Michigan Department of Education State Superintendent Brian Whiston has issued a statement about post-election bullying in Michigan schools.

Bullying in schools has drawn increased attention since last week's election. Some cases have been related to the presidential election. Last week, a video showed students chanting "build the wall" at a middle school in Michigan.

Grand Rapids mayor Rosalynn Bliss has called on citizens to "model the behavior we wish to see."

MDOE Superintendent Brian Whiston's statement addresses incidents in Michigan schools since the election and the role parents and teachers are expected to play. Whiston's statement says:

Since the U.S. Presidential election last week, there have been a number of reported incidents in Michigan schools of students harassing, bullying, intimidating, and using hateful speech toward other students.
I realize that certainly at the national level over the past year, we saw the debate go to a new low, and that is impacting the actions, demeanor, and mood in some of our schools.
Our schools must be safe havens for our children – free from hate; free from intimidation; free from bullying; and free from fear.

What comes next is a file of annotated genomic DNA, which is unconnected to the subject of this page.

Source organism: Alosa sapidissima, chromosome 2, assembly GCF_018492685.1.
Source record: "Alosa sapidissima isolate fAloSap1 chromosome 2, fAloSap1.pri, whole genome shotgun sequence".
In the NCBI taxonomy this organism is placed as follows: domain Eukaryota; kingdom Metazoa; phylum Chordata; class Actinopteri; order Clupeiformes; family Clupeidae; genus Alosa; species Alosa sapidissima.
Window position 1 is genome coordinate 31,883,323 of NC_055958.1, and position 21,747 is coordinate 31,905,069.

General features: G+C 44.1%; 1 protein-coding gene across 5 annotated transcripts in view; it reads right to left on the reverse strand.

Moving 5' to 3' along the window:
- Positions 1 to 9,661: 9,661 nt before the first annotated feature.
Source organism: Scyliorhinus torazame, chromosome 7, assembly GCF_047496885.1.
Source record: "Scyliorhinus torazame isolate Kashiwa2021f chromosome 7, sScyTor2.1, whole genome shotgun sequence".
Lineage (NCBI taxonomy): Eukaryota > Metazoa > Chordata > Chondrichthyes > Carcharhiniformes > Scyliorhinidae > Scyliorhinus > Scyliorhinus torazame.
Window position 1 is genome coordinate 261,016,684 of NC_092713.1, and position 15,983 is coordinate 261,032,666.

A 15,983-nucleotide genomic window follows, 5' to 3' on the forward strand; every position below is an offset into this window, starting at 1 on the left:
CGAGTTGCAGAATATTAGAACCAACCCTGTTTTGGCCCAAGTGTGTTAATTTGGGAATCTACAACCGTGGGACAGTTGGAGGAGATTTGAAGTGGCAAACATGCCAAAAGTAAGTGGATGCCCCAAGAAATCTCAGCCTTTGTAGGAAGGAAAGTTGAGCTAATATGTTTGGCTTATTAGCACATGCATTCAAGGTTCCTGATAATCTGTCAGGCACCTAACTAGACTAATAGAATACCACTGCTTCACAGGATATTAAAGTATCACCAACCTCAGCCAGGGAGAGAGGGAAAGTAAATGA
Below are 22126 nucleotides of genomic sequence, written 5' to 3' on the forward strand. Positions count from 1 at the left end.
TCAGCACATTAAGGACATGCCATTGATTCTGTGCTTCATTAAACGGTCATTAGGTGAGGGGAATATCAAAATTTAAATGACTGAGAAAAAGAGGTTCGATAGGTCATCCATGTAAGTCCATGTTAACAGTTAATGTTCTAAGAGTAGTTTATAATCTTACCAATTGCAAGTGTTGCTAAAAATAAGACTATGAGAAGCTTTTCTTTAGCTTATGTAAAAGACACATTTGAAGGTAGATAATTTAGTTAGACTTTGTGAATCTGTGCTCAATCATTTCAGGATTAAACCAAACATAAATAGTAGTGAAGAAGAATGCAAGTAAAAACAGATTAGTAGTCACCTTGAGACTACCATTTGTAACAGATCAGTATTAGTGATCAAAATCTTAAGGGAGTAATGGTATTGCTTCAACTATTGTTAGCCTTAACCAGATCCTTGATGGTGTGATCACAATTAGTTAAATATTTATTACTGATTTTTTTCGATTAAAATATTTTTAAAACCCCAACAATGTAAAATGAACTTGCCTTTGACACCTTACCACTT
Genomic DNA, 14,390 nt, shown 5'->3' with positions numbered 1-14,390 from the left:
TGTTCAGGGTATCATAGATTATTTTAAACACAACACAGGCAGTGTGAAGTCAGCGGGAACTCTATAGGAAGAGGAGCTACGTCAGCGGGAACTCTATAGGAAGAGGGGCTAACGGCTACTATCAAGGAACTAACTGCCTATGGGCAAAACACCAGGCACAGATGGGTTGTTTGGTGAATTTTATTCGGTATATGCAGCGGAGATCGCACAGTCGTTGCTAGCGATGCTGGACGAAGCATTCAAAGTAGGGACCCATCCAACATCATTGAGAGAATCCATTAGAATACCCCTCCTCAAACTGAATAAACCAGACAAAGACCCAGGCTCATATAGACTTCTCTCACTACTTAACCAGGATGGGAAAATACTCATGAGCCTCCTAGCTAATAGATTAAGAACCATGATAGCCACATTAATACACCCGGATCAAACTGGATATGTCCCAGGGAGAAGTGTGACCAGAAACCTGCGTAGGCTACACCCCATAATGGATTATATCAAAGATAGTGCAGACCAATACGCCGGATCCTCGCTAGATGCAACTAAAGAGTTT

We need to cultivate and develop in our students a steadfast respect for all others, inclusive of race, religion, orientation, or social-economic standing. We must not let political rhetoric and actions diminish the positive learning environments we’ve worked so hard to nourish.
I ask that educators at all levels, from principals to teachers to parents, help their students understand that bullying and intimidation – in word and action – is unacceptable and will have consequences.

No political party has a monopoly on hate or love, but all political parties have a responsibility to demonstrate tolerance towards all people and beliefs. Our children are watching.

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